Whether freshly fallen white or week old black, snow is something many of us must tolerate for several months each year. For some scientists, however, snow is a fascinating substance that comes not only in white but also in various shades of red, green, yellow, orange, black, and brown. Caused by more than 350 species of snow algae that manage to thrive in acidic, slushy snowfields, this colorful snow supports a complex ecosystem that scientists are only beginning to understand.
Found mainly in dense snowfields in high altitudes, snow algae have a dramatic life cycle. For example, during the summer the red colored algae that cause what's known as watermelon snow lie on the ground as dormant cells. They continue to lie dormant until the snow that has piled up all winter begins to melt. Then, the cells begin dividing, develop little whip-like tails called flagella, and swim up towards the slushy surface. The cells that make it to the top may mate and give rise to new cells. The newly dividing cells develop a pink tinted pigment to protect themselves from the sun's ultraviolet radiation. The pigment is what makes the snow look pink. According to some intrepid explorers, such snow even tastes slightly like watermelon.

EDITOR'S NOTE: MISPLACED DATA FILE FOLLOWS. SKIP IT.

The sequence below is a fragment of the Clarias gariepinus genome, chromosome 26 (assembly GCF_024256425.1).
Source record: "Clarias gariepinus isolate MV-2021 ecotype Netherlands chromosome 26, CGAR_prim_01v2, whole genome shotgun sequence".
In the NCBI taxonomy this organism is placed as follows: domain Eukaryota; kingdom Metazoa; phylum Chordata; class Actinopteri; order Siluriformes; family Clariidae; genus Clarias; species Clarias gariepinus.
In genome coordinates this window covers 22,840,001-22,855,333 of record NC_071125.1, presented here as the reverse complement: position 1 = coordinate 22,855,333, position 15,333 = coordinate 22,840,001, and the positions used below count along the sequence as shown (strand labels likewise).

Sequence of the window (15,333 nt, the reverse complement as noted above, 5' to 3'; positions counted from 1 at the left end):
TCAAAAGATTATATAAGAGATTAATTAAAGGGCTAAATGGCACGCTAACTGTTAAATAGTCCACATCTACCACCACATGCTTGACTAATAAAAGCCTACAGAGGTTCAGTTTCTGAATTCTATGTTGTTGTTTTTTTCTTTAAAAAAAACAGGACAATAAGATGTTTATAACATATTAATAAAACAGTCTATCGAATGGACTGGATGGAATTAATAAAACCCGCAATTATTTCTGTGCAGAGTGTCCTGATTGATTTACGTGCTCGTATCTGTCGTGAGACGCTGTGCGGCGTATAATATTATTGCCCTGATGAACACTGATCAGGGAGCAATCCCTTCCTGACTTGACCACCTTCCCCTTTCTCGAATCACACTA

What may look like a lifeless snowfield with pink patches is actually teeming with microscopic life. Snow algae attract bacteria, which in turn attract snow worms, snow fleas, and tiny predators called water bears. When the snow finally melts and the snowy ecosystem disappears, the algae cells settle back to the ground to wait for the next winter season.